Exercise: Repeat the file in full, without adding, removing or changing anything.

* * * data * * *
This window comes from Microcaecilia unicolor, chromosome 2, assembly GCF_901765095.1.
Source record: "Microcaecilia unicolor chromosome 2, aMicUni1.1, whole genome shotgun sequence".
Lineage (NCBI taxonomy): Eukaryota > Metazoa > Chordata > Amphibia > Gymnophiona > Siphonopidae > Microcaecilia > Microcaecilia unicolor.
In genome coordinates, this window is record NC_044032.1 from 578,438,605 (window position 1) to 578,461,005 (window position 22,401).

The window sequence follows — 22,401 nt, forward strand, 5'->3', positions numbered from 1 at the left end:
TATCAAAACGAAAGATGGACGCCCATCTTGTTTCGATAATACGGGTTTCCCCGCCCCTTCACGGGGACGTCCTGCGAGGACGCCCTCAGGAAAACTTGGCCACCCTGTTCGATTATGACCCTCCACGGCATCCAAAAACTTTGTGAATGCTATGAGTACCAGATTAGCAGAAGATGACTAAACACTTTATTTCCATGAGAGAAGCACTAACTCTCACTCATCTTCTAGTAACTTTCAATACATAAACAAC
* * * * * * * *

This window comes from Microcaecilia unicolor, chromosome 2, assembly GCF_901765095.1.
Source record: "Microcaecilia unicolor chromosome 2, aMicUni1.1, whole genome shotgun sequence".
Lineage (NCBI taxonomy): Eukaryota > Metazoa > Chordata > Amphibia > Gymnophiona > Siphonopidae > Microcaecilia > Microcaecilia unicolor.
In genome coordinates, this window is record NC_044032.1 from 578,438,605 (window position 1) to 578,461,005 (window position 22,401).

The window sequence follows — 22,401 nt, forward strand, 5'->3', positions numbered from 1 at the left end:
TATCAAAACGAAAGATGGACGCCCATCTTGTTTCGATAATACGGGTTTCCCCGCCCCTTCACGGGGACGTCCTGCGAGGACGCCCTCAGGAAAACTTGGCCACCCTGTTCGATTATGACCCTCCACGGCATCCAAAAACTTTGTGAATGCTATGAGTACCAGATTAGCAGAAGATGACTAAACACTTTATTTCCATGAGAGAAGCACTAACTCTCACTCATCTTCTAGTAACTTTCAATACATAAACAAC